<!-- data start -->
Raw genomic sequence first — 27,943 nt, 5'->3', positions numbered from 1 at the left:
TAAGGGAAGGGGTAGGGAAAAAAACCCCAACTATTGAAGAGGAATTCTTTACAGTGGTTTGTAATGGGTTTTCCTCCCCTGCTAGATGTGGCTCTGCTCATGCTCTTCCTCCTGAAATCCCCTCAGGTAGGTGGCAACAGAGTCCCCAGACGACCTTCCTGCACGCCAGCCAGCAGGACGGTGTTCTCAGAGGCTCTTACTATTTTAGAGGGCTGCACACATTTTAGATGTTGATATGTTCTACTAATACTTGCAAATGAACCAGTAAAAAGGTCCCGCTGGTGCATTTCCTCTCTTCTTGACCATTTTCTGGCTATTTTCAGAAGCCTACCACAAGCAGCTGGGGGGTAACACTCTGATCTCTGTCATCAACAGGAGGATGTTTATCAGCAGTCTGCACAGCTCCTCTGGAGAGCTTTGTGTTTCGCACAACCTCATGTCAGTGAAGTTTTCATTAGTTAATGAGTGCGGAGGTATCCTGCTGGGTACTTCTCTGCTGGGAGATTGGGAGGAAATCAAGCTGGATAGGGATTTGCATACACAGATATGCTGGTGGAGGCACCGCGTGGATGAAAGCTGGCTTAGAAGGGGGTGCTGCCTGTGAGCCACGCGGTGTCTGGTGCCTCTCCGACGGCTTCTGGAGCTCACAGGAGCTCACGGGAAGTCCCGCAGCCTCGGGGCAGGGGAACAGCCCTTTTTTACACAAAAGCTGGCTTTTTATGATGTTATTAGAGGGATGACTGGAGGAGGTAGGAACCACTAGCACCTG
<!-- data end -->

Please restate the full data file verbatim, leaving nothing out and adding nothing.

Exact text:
Raw genomic sequence first — 27,943 nt, 5'->3', positions numbered from 1 at the left:
TAAGGGAAGGGGTAGGGAAAAAAACCCCAACTATTGAAGAGGAATTCTTTACAGTGGTTTGTAATGGGTTTTCCTCCCCTGCTAGATGTGGCTCTGCTCATGCTCTTCCTCCTGAAATCCCCTCAGGTAGGTGGCAACAGAGTCCCCAGACGACCTTCCTGCACGCCAGCCAGCAGGACGGTGTTCTCAGAGGCTCTTACTATTTTAGAGGGCTGCACACATTTTAGATGTTGATATGTTCTACTAATACTTGCAAATGAACCAGTAAAAAGGTCCCGCTGGTGCATTTCCTCTCTTCTTGACCATTTTCTGGCTATTTTCAGAAGCCTACCACAAGCAGCTGGGGGGTAACACTCTGATCTCTGTCATCAACAGGAGGATGTTTATCAGCAGTCTGCACAGCTCCTCTGGAGAGCTTTGTGTTTCGCACAACCTCATGTCAGTGAAGTTTTCATTAGTTAATGAGTGCGGAGGTATCCTGCTGGGTACTTCTCTGCTGGGAGATTGGGAGGAAATCAAGCTGGATAGGGATTTGCATACACAGATATGCTGGTGGAGGCACCGCGTGGATGAAAGCTGGCTTAGAAGGGGGTGCTGCCTGTGAGCCACGCGGTGTCTGGTGCCTCTCCGACGGCTTCTGGAGCTCACAGGAGCTCACGGGAAGTCCCGCAGCCTCGGGGCAGGGGAACAGCCCTTTTTTACACAAAAGCTGGCTTTTTATGATGTTATTAGAGGGATGACTGGAGGAGGTAGGAACCACTAGCACCTG